Change Agent Hasn't Much Changed Law

In this March 27, 2009, file photo President Barack Obama shakes hands with Attorney General Eric Holder during Holder's installation ceremony as the 82nd Attorney General of the United States in Washington. AP

Attorney Andrew Cohen analyzes legal issues for CBS News and CBSNews.com.


Judging a government, any government, after only its first 100 days is like judging a baseball game after the top of the first inning or a dinner after the bread has come. It's a silly exercise, an artificial, made-for-cable deadline designed to help the American Idol crowd get a sense of the "score" at the end of 1/15th of the presidency. Problem is, the "score" in presidential politics and power takes a whole lot longer than three months to be counted.

Nevertheless, under the aforementioned mild protest, I hereby report that the first 100 days of the Obama Administration, at least with respect to the law, have on the whole been kinder to conservatives than to liberals, to Republicans than to Democrats.

More often than not, the White House and the Justice Department have supported, and not dismantled, the most contentious legal policies and priorities of the Bush Administration. For a man who came into office under the mantra of "change," it's been a short period of remarkable status quo on most of the major legal issues of our day.

For example, apart from windy language about a "return to the rule of law," it has been hard (so far, 1/15 of the way in, remember) to discern any practical shift between the two administrations on many controversial legal topics surrounding the war against terrorism.

True, the Obama Administration pledged to close Guantanamo Bay by empty the symbolic prison there of terror suspects. But so did President Bush. Sure, the feds say they are using diplomatic efforts to "repatriate" some of the detainees. But so were Bush officials. Yes, the Justice Department plans to prosecute some of the worst terror defendants. But the Bush folks did, too. Meanwhile, the whole world is waiting.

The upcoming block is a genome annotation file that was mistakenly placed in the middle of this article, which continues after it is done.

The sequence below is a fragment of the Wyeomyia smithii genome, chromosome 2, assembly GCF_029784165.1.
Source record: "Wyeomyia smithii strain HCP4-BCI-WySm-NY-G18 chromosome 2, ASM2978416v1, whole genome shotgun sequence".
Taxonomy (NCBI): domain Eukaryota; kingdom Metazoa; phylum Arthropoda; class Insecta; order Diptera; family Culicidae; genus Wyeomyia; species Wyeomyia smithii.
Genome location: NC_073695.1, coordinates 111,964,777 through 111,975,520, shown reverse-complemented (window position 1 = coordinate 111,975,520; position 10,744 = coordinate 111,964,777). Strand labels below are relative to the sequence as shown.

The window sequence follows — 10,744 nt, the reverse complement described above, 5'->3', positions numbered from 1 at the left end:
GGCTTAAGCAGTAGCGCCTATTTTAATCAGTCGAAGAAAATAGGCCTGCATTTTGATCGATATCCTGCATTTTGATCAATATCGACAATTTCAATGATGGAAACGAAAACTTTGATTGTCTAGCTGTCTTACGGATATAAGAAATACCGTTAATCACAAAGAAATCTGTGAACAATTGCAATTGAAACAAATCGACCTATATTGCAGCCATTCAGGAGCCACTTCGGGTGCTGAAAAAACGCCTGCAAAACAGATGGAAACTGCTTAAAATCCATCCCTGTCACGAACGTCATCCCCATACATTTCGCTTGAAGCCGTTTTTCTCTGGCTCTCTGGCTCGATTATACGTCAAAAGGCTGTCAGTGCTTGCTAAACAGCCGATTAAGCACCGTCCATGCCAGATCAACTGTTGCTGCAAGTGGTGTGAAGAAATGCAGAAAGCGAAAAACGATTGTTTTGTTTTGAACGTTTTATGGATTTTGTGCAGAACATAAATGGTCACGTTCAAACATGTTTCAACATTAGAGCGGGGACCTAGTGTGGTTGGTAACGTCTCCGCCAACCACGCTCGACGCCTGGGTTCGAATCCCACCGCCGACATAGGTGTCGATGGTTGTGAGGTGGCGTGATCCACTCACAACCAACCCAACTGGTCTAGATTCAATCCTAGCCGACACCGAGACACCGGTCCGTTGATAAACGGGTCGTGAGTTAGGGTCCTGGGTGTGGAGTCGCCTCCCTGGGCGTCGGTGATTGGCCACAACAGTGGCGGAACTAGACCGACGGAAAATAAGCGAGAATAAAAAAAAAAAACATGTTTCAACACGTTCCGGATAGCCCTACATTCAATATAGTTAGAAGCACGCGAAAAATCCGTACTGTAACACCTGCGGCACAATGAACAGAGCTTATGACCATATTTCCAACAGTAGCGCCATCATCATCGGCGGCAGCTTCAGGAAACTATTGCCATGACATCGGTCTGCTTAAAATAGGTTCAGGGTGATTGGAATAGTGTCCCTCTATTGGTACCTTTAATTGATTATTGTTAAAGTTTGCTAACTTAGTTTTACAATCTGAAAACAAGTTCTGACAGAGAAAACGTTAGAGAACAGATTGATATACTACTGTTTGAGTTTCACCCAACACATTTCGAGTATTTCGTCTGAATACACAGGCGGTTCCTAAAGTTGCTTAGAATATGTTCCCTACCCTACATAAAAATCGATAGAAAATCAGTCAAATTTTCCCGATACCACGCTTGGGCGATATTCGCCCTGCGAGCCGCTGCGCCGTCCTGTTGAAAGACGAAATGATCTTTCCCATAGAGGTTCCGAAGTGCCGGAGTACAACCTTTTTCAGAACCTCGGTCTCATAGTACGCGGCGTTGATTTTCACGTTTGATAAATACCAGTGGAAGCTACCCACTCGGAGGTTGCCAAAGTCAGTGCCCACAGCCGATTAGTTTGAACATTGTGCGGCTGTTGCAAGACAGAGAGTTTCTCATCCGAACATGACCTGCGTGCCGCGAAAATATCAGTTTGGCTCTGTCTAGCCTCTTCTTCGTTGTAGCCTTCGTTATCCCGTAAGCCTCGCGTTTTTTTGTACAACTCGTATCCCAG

The whole world is watching the president's approach to his predecessor's torture policies but so far, here too, the record is, at best, incomplete. The administration has done a credible job of making more transparent the dubious logic and alarming scenarios offered by Bush-era lawyers and policy makers. But making the guys you've replaced look as dumb as you said they were is no great triumph and takes no meaningful courage. Courage over the Bush torture policies means bringing to the witness stand -- never mind a defense chair - the architects of those policies, who have yet to be held to account. So far the Administration has merely hemmed and hawed.

Nor has the Obama Administration moved quickly or far away from its predecessor over the controversial "state's secrets" doctrine, designed to end litigation against the government at the request of the executive branch. The "secrets" privilege has been around for over half a century but was used sparingly until the Bush Administration, which it was invoked at least 23 times after 9/11. The new occupants of the White House say they'll go back to the old-school way of invoking the doctrine-but so far haven't backed away from supporting old Bush policies in existing "states secrets" cases.